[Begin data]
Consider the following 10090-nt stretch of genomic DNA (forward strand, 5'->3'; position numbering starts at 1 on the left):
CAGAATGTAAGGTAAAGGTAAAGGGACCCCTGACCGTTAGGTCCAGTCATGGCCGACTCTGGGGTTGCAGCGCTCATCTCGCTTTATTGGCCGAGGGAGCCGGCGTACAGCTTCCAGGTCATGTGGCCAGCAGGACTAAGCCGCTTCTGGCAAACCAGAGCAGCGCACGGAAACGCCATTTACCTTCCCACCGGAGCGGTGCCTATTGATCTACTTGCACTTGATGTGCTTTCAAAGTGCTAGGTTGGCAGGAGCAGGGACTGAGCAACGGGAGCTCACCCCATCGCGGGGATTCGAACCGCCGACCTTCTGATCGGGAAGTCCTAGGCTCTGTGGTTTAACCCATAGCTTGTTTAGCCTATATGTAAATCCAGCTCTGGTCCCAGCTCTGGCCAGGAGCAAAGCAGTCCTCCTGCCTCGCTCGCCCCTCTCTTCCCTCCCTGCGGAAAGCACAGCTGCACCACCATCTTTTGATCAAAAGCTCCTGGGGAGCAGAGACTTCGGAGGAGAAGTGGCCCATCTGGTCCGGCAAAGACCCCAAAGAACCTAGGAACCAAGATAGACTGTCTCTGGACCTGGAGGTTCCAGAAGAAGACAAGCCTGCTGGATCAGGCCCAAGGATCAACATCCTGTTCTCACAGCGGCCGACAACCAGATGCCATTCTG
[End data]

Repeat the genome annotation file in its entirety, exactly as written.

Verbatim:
Consider the following 10090-nt stretch of genomic DNA (forward strand, 5'->3'; position numbering starts at 1 on the left):
CAGAATGTAAGGTAAAGGTAAAGGGACCCCTGACCGTTAGGTCCAGTCATGGCCGACTCTGGGGTTGCAGCGCTCATCTCGCTTTATTGGCCGAGGGAGCCGGCGTACAGCTTCCAGGTCATGTGGCCAGCAGGACTAAGCCGCTTCTGGCAAACCAGAGCAGCGCACGGAAACGCCATTTACCTTCCCACCGGAGCGGTGCCTATTGATCTACTTGCACTTGATGTGCTTTCAAAGTGCTAGGTTGGCAGGAGCAGGGACTGAGCAACGGGAGCTCACCCCATCGCGGGGATTCGAACCGCCGACCTTCTGATCGGGAAGTCCTAGGCTCTGTGGTTTAACCCATAGCTTGTTTAGCCTATATGTAAATCCAGCTCTGGTCCCAGCTCTGGCCAGGAGCAAAGCAGTCCTCCTGCCTCGCTCGCCCCTCTCTTCCCTCCCTGCGGAAAGCACAGCTGCACCACCATCTTTTGATCAAAAGCTCCTGGGGAGCAGAGACTTCGGAGGAGAAGTGGCCCATCTGGTCCGGCAAAGACCCCAAAGAACCTAGGAACCAAGATAGACTGTCTCTGGACCTGGAGGTTCCAGAAGAAGACAAGCCTGCTGGATCAGGCCCAAGGATCAACATCCTGTTCTCACAGCGGCCGACAACCAGATGCCATTCTG